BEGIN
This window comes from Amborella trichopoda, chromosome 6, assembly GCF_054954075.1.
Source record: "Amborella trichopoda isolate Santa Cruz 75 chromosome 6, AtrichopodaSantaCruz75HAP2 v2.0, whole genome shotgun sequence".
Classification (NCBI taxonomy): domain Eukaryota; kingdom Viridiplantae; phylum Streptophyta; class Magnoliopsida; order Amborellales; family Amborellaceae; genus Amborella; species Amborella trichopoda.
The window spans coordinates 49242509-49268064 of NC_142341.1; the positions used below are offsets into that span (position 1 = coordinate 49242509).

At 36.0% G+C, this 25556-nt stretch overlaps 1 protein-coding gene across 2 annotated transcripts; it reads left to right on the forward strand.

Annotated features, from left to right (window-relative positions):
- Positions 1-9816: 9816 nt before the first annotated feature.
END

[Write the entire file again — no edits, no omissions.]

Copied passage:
This window comes from Amborella trichopoda, chromosome 6, assembly GCF_054954075.1.
Source record: "Amborella trichopoda isolate Santa Cruz 75 chromosome 6, AtrichopodaSantaCruz75HAP2 v2.0, whole genome shotgun sequence".
Classification (NCBI taxonomy): domain Eukaryota; kingdom Viridiplantae; phylum Streptophyta; class Magnoliopsida; order Amborellales; family Amborellaceae; genus Amborella; species Amborella trichopoda.
The window spans coordinates 49242509-49268064 of NC_142341.1; the positions used below are offsets into that span (position 1 = coordinate 49242509).

At 36.0% G+C, this 25556-nt stretch overlaps 1 protein-coding gene across 2 annotated transcripts; it reads left to right on the forward strand.

Annotated features, from left to right (window-relative positions):
- Positions 1-9816: 9816 nt before the first annotated feature.